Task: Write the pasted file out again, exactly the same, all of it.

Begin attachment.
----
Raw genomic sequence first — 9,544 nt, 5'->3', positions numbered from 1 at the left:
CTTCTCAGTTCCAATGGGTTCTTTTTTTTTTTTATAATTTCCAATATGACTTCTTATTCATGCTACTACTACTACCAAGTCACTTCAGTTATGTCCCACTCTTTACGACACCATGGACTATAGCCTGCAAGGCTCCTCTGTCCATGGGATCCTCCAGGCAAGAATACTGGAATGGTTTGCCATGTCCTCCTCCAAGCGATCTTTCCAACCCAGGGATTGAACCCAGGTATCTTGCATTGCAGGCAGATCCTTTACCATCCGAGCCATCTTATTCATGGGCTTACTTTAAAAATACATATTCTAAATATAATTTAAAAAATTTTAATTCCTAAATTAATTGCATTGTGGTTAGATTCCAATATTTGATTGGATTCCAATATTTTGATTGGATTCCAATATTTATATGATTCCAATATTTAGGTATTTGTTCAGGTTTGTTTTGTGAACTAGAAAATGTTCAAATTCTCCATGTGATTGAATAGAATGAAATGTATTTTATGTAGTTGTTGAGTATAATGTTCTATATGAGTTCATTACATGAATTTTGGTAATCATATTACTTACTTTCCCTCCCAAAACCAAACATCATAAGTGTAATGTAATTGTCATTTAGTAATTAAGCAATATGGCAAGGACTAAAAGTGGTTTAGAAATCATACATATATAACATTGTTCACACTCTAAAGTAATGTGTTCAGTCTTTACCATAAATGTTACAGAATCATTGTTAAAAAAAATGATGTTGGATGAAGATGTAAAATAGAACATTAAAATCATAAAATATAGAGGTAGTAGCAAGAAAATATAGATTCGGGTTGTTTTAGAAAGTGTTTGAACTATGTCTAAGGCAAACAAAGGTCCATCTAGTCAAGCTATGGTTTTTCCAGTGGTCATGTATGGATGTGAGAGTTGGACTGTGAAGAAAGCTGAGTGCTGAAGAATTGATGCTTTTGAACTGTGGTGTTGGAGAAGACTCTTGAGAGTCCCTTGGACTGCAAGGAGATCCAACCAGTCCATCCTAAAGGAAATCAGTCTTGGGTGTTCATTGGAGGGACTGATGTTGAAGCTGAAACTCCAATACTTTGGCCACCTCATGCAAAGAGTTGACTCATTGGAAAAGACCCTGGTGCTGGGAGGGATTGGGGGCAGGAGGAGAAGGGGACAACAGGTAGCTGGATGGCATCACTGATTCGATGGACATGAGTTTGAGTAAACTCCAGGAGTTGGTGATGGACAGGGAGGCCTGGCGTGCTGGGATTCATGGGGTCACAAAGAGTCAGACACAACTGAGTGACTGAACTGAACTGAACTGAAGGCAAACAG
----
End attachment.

Raw genomic sequence first — 9,544 nt, 5'->3', positions numbered from 1 at the left:
CTTCTCAGTTCCAATGGGTTCTTTTTTTTTTTTATAATTTCCAATATGACTTCTTATTCATGCTACTACTACTACCAAGTCACTTCAGTTATGTCCCACTCTTTACGACACCATGGACTATAGCCTGCAAGGCTCCTCTGTCCATGGGATCCTCCAGGCAAGAATACTGGAATGGTTTGCCATGTCCTCCTCCAAGCGATCTTTCCAACCCAGGGATTGAACCCAGGTATCTTGCATTGCAGGCAGATCCTTTACCATCCGAGCCATCTTATTCATGGGCTTACTTTAAAAATACATATTCTAAATATAATTTAAAAAATTTTAATTCCTAAATTAATTGCATTGTGGTTAGATTCCAATATTTGATTGGATTCCAATATTTTGATTGGATTCCAATATTTATATGATTCCAATATTTAGGTATTTGTTCAGGTTTGTTTTGTGAACTAGAAAATGTTCAAATTCTCCATGTGATTGAATAGAATGAAATGTATTTTATGTAGTTGTTGAGTATAATGTTCTATATGAGTTCATTACATGAATTTTGGTAATCATATTACTTACTTTCCCTCCCAAAACCAAACATCATAAGTGTAATGTAATTGTCATTTAGTAATTAAGCAATATGGCAAGGACTAAAAGTGGTTTAGAAATCATACATATATAACATTGTTCACACTCTAAAGTAATGTGTTCAGTCTTTACCATAAATGTTACAGAATCATTGTTAAAAAAAATGATGTTGGATGAAGATGTAAAATAGAACATTAAAATCATAAAATATAGAGGTAGTAGCAAGAAAATATAGATTCGGGTTGTTTTAGAAAGTGTTTGAACTATGTCTAAGGCAAACAAAGGTCCATCTAGTCAAGCTATGGTTTTTCCAGTGGTCATGTATGGATGTGAGAGTTGGACTGTGAAGAAAGCTGAGTGCTGAAGAATTGATGCTTTTGAACTGTGGTGTTGGAGAAGACTCTTGAGAGTCCCTTGGACTGCAAGGAGATCCAACCAGTCCATCCTAAAGGAAATCAGTCTTGGGTGTTCATTGGAGGGACTGATGTTGAAGCTGAAACTCCAATACTTTGGCCACCTCATGCAAAGAGTTGACTCATTGGAAAAGACCCTGGTGCTGGGAGGGATTGGGGGCAGGAGGAGAAGGGGACAACAGGTAGCTGGATGGCATCACTGATTCGATGGACATGAGTTTGAGTAAACTCCAGGAGTTGGTGATGGACAGGGAGGCCTGGCGTGCTGGGATTCATGGGGTCACAAAGAGTCAGACACAACTGAGTGACTGAACTGAACTGAACTGAAGGCAAACAG